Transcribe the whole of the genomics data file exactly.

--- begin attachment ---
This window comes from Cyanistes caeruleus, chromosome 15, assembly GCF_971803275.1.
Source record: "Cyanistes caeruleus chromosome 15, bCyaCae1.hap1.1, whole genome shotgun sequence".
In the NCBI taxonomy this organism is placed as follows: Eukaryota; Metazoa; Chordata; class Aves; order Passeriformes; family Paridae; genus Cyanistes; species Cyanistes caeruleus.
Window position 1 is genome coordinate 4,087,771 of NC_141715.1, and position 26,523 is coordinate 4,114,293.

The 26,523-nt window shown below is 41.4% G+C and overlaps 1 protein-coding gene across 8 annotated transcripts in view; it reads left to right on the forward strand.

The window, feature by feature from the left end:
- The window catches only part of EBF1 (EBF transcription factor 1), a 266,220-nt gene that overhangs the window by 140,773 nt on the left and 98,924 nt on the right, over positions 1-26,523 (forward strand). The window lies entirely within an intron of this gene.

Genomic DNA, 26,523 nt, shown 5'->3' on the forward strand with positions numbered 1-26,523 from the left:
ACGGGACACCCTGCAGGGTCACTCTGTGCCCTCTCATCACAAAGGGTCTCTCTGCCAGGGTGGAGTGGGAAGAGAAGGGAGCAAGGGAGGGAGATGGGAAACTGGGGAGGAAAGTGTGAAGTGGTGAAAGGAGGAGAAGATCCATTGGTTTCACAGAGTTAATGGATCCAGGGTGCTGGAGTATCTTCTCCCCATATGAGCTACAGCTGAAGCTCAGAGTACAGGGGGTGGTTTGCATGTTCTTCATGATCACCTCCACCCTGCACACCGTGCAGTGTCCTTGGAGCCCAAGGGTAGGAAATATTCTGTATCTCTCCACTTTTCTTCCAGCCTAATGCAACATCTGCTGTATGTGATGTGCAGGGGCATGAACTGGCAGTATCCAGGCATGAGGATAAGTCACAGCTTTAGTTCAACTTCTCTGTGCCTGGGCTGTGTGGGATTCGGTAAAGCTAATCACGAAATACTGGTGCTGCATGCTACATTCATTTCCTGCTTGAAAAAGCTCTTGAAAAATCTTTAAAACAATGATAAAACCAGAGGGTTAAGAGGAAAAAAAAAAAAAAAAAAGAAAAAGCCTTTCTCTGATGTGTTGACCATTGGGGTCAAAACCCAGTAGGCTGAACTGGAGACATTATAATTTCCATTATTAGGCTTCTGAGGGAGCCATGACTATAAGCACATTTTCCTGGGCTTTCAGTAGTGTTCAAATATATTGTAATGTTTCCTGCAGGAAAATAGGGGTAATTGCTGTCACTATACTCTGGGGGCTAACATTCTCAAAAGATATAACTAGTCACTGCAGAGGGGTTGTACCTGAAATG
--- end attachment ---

This window comes from Cyanistes caeruleus, chromosome 15, assembly GCF_971803275.1.
Source record: "Cyanistes caeruleus chromosome 15, bCyaCae1.hap1.1, whole genome shotgun sequence".
In the NCBI taxonomy this organism is placed as follows: Eukaryota; Metazoa; Chordata; class Aves; order Passeriformes; family Paridae; genus Cyanistes; species Cyanistes caeruleus.
Window position 1 is genome coordinate 4,087,771 of NC_141715.1, and position 26,523 is coordinate 4,114,293.

The 26,523-nt window shown below is 41.4% G+C and overlaps 1 protein-coding gene across 8 annotated transcripts in view; it reads left to right on the forward strand.

The window, feature by feature from the left end:
- The window catches only part of EBF1 (EBF transcription factor 1), a 266,220-nt gene that overhangs the window by 140,773 nt on the left and 98,924 nt on the right, over positions 1-26,523 (forward strand). The window lies entirely within an intron of this gene.

Genomic DNA, 26,523 nt, shown 5'->3' on the forward strand with positions numbered 1-26,523 from the left:
ACGGGACACCCTGCAGGGTCACTCTGTGCCCTCTCATCACAAAGGGTCTCTCTGCCAGGGTGGAGTGGGAAGAGAAGGGAGCAAGGGAGGGAGATGGGAAACTGGGGAGGAAAGTGTGAAGTGGTGAAAGGAGGAGAAGATCCATTGGTTTCACAGAGTTAATGGATCCAGGGTGCTGGAGTATCTTCTCCCCATATGAGCTACAGCTGAAGCTCAGAGTACAGGGGGTGGTTTGCATGTTCTTCATGATCACCTCCACCCTGCACACCGTGCAGTGTCCTTGGAGCCCAAGGGTAGGAAATATTCTGTATCTCTCCACTTTTCTTCCAGCCTAATGCAACATCTGCTGTATGTGATGTGCAGGGGCATGAACTGGCAGTATCCAGGCATGAGGATAAGTCACAGCTTTAGTTCAACTTCTCTGTGCCTGGGCTGTGTGGGATTCGGTAAAGCTAATCACGAAATACTGGTGCTGCATGCTACATTCATTTCCTGCTTGAAAAAGCTCTTGAAAAATCTTTAAAACAATGATAAAACCAGAGGGTTAAGAGGAAAAAAAAAAAAAAAAAAGAAAAAGCCTTTCTCTGATGTGTTGACCATTGGGGTCAAAACCCAGTAGGCTGAACTGGAGACATTATAATTTCCATTATTAGGCTTCTGAGGGAGCCATGACTATAAGCACATTTTCCTGGGCTTTCAGTAGTGTTCAAATATATTGTAATGTTTCCTGCAGGAAAATAGGGGTAATTGCTGTCACTATACTCTGGGGGCTAACATTCTCAAAAGATATAACTAGTCACTGCAGAGGGGTTGTACCTGAAATG